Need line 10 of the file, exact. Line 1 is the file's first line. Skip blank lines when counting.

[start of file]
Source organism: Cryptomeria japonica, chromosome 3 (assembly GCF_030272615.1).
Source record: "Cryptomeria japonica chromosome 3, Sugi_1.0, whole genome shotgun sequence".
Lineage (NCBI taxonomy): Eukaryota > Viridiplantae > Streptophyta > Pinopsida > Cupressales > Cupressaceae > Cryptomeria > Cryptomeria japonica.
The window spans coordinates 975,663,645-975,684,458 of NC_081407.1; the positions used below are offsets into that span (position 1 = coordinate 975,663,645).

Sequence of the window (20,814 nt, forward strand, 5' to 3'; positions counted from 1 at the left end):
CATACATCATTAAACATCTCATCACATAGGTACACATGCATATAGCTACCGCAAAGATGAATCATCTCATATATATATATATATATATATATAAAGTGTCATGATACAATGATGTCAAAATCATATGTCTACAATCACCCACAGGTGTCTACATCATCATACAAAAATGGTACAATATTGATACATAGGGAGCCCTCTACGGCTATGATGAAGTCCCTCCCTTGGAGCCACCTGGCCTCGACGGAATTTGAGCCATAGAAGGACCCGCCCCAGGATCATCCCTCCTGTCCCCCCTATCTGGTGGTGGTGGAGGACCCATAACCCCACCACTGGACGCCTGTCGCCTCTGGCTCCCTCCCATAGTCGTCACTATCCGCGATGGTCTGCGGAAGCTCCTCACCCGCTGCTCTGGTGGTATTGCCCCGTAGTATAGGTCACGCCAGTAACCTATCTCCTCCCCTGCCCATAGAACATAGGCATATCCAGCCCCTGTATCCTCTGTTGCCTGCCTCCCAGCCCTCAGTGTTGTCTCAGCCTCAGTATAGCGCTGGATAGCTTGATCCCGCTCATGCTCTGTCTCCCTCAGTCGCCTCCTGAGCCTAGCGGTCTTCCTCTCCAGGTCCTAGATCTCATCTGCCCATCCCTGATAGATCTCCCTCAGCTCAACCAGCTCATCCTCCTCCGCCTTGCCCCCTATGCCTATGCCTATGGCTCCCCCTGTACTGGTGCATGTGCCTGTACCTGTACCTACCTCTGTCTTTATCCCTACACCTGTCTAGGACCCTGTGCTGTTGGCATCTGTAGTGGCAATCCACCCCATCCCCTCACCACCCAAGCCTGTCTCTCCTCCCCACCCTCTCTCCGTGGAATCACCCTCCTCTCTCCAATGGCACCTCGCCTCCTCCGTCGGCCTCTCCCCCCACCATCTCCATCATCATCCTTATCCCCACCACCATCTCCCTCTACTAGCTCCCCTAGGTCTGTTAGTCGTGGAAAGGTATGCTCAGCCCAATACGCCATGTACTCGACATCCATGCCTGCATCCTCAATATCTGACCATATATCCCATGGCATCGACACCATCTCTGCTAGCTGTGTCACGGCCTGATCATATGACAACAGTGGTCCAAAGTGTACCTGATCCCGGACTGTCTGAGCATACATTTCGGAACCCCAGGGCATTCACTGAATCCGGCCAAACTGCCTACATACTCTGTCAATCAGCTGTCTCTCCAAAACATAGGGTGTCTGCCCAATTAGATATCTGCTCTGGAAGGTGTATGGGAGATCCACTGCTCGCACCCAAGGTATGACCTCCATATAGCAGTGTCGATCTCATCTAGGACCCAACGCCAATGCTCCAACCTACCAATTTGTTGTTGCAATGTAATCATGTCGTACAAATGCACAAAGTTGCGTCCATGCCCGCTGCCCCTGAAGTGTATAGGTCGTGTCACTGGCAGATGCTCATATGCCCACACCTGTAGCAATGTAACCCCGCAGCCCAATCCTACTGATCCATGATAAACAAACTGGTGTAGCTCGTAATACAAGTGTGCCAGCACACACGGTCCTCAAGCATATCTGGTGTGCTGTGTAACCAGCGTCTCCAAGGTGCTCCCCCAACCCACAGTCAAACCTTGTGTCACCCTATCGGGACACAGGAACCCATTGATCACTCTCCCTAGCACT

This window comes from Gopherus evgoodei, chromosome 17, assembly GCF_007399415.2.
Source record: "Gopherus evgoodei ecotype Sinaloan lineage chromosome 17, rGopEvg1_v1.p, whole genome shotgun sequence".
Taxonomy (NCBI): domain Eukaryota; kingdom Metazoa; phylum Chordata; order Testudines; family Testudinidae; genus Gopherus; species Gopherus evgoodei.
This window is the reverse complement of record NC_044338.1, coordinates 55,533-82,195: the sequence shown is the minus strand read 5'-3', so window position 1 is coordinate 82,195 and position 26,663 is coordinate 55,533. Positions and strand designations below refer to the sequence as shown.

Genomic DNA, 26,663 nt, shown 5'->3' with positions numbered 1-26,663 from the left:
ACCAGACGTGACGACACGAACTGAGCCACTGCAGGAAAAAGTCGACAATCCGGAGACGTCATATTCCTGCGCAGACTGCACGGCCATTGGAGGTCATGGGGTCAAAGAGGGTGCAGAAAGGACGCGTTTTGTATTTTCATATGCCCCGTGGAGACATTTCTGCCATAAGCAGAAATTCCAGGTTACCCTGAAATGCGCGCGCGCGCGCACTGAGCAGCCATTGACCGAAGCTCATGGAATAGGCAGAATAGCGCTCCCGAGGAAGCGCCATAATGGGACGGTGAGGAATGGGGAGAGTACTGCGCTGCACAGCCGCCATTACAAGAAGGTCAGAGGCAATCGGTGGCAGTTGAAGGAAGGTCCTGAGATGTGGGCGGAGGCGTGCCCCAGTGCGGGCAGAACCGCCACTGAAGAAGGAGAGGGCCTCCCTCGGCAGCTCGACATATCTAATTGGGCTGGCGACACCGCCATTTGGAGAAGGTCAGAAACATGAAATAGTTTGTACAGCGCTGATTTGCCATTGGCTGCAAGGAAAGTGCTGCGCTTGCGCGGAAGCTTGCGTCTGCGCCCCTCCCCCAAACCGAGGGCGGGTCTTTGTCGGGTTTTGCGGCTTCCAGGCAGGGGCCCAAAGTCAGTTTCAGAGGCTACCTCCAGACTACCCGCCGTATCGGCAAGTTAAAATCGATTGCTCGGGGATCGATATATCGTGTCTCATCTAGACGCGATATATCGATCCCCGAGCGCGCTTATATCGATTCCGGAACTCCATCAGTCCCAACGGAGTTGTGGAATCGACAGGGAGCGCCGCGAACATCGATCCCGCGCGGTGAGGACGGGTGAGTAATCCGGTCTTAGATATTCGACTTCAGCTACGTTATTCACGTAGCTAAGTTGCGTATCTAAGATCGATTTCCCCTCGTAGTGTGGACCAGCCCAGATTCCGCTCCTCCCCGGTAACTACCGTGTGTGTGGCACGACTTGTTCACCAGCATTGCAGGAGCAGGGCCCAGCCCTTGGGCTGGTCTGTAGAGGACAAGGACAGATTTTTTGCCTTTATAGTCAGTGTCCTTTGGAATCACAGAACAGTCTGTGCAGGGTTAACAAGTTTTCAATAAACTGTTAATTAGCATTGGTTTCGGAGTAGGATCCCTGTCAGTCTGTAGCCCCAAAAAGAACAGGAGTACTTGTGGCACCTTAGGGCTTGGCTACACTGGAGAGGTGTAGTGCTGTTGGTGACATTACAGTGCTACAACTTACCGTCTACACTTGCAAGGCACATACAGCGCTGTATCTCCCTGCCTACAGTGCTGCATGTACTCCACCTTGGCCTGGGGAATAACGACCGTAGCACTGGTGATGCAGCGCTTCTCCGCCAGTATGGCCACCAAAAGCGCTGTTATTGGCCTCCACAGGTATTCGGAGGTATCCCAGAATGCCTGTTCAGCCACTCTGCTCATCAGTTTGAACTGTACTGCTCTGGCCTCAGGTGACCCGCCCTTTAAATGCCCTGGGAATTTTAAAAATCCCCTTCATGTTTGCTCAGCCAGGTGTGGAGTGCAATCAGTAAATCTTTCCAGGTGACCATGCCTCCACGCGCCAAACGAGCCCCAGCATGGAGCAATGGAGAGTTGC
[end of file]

This window is the reverse complement of record NC_044338.1, coordinates 55,533-82,195: the sequence shown is the minus strand read 5'-3', so window position 1 is coordinate 82,195 and position 26,663 is coordinate 55,533. Positions and strand designations below refer to the sequence as shown.